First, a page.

Sandy Shreve has written, edited or co-edited eight books of poetry and two chapbooks covering a wide range of subjects – from work (library assistant, secretary, deck hand on a freighter) and history (the expulsion of the Acadians and the story of nurse and spy Sara Emma Edmonds Seeley) to Mary Pratt paintings, Toulouse-Lautrec lithographs, disability and the environment. Her poetry has won or been shortlisted for several awards and is widely anthologized.
Sandy’s community contributions include founding BC’s Poetry in Transit program (which has been recognized with a Literary Location on Alan Twigg’s Literary Map of BC), and serving on various awards juries, including the peer assessment committee for the 2016 Governor General’s Award for Poetry. A long-time member of the Vancouver Industrial Writers’ Union, she was also involved in organizing the first Mayworks festivals in Vancouver.
Along with Kate Braid and Jane Eaton Hamilton, she founded Sex, Death and Madness, which met in Vancouver for more than a decade, to discuss issues of importance to women writers and artists. As well, with Kate and others, Sandy started the Compossible Poetry Circle, which – taking Molly Peacock’s advice in How To Read a Poem and Start a Poetry Circle – meets four times a year – at the solstice and the equinox.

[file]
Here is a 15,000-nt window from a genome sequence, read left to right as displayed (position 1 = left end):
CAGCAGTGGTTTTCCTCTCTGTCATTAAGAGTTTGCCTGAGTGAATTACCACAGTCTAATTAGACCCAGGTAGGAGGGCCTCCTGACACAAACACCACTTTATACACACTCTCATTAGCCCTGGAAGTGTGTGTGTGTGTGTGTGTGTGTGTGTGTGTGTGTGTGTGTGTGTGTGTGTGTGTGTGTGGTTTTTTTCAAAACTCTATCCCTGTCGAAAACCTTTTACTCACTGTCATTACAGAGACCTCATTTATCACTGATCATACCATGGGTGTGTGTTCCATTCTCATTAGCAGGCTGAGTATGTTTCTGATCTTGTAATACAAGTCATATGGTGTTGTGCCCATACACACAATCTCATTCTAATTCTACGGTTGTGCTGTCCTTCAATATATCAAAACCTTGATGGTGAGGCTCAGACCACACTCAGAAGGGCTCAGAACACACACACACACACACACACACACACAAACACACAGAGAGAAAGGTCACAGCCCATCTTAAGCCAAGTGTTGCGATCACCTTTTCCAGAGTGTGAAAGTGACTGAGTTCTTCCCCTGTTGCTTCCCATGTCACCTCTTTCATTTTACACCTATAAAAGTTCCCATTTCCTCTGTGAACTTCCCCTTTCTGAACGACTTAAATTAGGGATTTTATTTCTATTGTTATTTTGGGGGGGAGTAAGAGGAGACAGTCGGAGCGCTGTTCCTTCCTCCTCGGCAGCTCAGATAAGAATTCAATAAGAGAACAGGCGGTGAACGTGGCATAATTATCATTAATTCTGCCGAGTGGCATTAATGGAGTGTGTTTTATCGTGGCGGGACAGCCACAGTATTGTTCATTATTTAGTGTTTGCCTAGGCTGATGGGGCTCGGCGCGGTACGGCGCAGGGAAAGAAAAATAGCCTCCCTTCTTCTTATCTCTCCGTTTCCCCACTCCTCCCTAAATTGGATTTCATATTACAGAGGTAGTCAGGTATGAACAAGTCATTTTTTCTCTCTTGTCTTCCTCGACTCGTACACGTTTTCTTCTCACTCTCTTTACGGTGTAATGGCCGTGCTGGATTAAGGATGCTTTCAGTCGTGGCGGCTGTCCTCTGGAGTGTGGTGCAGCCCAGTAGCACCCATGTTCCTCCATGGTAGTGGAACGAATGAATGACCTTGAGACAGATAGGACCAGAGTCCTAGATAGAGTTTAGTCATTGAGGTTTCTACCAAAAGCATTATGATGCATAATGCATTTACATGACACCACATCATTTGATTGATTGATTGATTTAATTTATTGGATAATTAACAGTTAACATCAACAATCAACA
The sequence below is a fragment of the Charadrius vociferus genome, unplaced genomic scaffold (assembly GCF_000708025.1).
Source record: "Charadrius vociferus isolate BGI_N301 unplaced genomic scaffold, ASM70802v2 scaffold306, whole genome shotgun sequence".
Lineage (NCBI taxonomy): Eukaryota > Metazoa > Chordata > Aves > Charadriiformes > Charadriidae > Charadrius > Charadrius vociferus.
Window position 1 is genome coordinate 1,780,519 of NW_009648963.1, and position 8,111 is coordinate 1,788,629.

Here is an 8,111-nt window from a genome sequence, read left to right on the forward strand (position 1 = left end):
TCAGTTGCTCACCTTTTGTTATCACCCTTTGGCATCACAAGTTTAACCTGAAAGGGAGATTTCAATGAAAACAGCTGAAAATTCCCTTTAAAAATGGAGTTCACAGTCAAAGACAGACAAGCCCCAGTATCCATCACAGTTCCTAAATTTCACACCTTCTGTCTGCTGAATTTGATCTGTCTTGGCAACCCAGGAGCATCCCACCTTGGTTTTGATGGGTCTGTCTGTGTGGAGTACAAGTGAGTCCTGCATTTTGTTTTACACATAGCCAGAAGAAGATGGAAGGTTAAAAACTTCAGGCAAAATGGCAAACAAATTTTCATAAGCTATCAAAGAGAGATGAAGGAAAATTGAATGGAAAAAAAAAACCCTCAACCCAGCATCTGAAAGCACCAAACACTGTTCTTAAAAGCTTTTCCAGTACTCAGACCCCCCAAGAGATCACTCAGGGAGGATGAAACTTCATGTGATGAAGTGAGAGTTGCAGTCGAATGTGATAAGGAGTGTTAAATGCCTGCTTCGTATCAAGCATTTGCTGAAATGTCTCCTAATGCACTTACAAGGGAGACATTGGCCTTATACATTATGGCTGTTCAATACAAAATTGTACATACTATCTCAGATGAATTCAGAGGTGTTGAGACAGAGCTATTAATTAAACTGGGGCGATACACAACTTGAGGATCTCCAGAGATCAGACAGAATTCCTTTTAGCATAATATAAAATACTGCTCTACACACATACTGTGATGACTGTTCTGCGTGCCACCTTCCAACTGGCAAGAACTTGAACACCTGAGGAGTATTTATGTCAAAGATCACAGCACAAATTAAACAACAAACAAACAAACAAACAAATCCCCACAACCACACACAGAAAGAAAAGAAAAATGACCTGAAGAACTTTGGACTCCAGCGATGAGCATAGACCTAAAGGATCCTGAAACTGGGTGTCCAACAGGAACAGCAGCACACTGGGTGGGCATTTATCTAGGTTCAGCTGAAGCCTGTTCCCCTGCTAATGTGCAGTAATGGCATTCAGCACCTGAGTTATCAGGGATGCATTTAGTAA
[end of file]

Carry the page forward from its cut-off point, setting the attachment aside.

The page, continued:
Born in Quebec, and raised in Sackville, NB, Sandy has a BA in history from the University of New Brunswick and has lived in British Columbia since 1971. She has also lived in Fredericton, NB and briefly in Halifax, Nova Scotia; North Rustico, PEI; Victoria, BC and a tiny village called Bardou in France.
After working at Simon Fraser University for 15 years (the last eight providing administrative support for the Women’s Studies’ Department’s credit and community outreach programs) she changed career paths to become Communications Manager for the Legal Services Society (BC’s legal aid provider).
Sandy has also worked as a secretary (SFU), union coordinator (Association of University and College Employees at SFU), library assistant (Vancouver Public Library) and reporter (Vancouver Sun and Victoria Times Colonist).
Sandy is now retired and has been living on Pender Island, BC since 2012. She spends most of her time exploring the possibilities of photo art and, more recently, acrylic painting. (Read more about Sandy’s visual art.)
Her archives are held by Special Collections at Simon Fraser University.